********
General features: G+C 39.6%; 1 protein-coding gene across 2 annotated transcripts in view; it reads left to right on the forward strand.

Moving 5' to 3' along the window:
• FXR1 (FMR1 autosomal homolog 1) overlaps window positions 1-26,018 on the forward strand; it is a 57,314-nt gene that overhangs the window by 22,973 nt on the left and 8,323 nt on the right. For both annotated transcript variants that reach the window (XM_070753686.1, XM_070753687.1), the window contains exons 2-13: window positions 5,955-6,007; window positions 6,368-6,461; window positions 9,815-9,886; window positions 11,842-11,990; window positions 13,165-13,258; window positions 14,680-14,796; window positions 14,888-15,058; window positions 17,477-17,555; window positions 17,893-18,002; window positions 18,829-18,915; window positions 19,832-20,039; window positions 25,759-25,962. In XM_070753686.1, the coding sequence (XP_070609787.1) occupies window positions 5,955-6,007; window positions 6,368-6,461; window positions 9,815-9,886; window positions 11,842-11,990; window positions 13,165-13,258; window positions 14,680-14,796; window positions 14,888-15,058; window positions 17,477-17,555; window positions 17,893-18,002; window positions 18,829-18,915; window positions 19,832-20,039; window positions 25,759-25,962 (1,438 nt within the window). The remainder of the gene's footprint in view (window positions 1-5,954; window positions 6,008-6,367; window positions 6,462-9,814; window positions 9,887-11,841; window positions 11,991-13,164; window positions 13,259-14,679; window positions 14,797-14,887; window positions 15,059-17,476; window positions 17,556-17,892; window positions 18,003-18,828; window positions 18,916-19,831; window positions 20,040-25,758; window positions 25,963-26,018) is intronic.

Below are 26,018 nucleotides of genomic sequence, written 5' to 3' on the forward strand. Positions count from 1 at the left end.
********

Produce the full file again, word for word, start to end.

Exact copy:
General features: G+C 39.6%; 1 protein-coding gene across 2 annotated transcripts in view; it reads left to right on the forward strand.

Moving 5' to 3' along the window:
• FXR1 (FMR1 autosomal homolog 1) overlaps window positions 1-26,018 on the forward strand; it is a 57,314-nt gene that overhangs the window by 22,973 nt on the left and 8,323 nt on the right. For both annotated transcript variants that reach the window (XM_070753686.1, XM_070753687.1), the window contains exons 2-13: window positions 5,955-6,007; window positions 6,368-6,461; window positions 9,815-9,886; window positions 11,842-11,990; window positions 13,165-13,258; window positions 14,680-14,796; window positions 14,888-15,058; window positions 17,477-17,555; window positions 17,893-18,002; window positions 18,829-18,915; window positions 19,832-20,039; window positions 25,759-25,962. In XM_070753686.1, the coding sequence (XP_070609787.1) occupies window positions 5,955-6,007; window positions 6,368-6,461; window positions 9,815-9,886; window positions 11,842-11,990; window positions 13,165-13,258; window positions 14,680-14,796; window positions 14,888-15,058; window positions 17,477-17,555; window positions 17,893-18,002; window positions 18,829-18,915; window positions 19,832-20,039; window positions 25,759-25,962 (1,438 nt within the window). The remainder of the gene's footprint in view (window positions 1-5,954; window positions 6,008-6,367; window positions 6,462-9,814; window positions 9,887-11,841; window positions 11,991-13,164; window positions 13,259-14,679; window positions 14,797-14,887; window positions 15,059-17,476; window positions 17,556-17,892; window positions 18,003-18,828; window positions 18,916-19,831; window positions 20,040-25,758; window positions 25,963-26,018) is intronic.

Below are 26,018 nucleotides of genomic sequence, written 5' to 3' on the forward strand. Positions count from 1 at the left end.